Which steel is harder?
The hardness of steel can vary depending on its composition and heat treatment method. Here are some common types of steel, along with their hardness characteristics:
1. Tool Steel: Tool steel is a type of steel specially designed for applications such as cutting, stamping, mold making, etc. These steels typically have a very high hardness, often reaching 60 or higher on the HRC (Rockwell Hardness) scale. This hardness makes them ideal for wear and tear-resistant applications.
2. High-speed steel: High-speed steel is used in cutting tools such as drill bits and cutters. They have excellent hot hardness and are able to maintain their hardness at high temperatures, typically above HRC 60.
3. Quenched steel: Quenched steel has been quenched and has high hardness. The hardness can be adjusted according to the quenching temperature and quenching process, usually in the range of HRC 50-60.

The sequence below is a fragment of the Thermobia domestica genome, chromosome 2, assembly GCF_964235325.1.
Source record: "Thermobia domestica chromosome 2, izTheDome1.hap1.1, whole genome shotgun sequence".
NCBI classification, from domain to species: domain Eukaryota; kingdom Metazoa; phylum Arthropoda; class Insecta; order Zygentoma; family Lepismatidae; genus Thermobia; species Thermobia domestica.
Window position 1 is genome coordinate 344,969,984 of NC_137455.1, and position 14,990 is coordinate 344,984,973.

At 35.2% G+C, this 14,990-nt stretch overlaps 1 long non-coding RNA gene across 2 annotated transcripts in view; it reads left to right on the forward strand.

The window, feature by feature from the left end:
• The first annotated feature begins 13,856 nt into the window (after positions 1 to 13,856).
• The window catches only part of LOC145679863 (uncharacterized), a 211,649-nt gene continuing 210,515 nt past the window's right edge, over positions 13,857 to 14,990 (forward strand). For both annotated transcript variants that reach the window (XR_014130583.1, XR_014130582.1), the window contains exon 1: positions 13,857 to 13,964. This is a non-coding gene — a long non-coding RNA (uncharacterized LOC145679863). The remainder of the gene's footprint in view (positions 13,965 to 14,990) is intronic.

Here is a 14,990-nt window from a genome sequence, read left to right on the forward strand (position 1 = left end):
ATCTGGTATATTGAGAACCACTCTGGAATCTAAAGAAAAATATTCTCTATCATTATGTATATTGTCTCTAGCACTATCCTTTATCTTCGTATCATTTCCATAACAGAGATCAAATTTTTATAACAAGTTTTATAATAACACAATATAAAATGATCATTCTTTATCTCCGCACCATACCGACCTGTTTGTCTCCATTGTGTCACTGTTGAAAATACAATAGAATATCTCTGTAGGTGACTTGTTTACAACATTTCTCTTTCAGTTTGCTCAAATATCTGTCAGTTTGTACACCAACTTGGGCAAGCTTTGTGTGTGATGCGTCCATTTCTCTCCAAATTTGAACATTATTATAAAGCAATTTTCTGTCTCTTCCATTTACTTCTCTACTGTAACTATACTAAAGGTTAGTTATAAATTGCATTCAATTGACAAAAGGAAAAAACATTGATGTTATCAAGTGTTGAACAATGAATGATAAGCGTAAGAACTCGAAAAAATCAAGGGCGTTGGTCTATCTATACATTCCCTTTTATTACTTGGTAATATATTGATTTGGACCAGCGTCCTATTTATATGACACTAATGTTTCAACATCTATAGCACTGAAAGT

4. Stainless steel: While stainless steel is primarily known for its corrosion resistance, certain stainless steel alloys can also be quenched to achieve relatively high hardness, usually between HRC 20-40. This makes stainless steel ideal for applications that require a combination of corrosion resistance and hardness.
5. Carbon steel: Carbon steel is a type of steel with a higher carbon content that can be achieved through appropriate heat treatment to achieve high hardness, usually between HRC 45-60.
It’s important to note that hardness is usually gained at the expense of some toughness, so when selecting materials you need to balance hardness and other properties to determine which steel is best suited for the specific application. Hardness testing is usually determined using methods such as Rockwell Hardness Testing.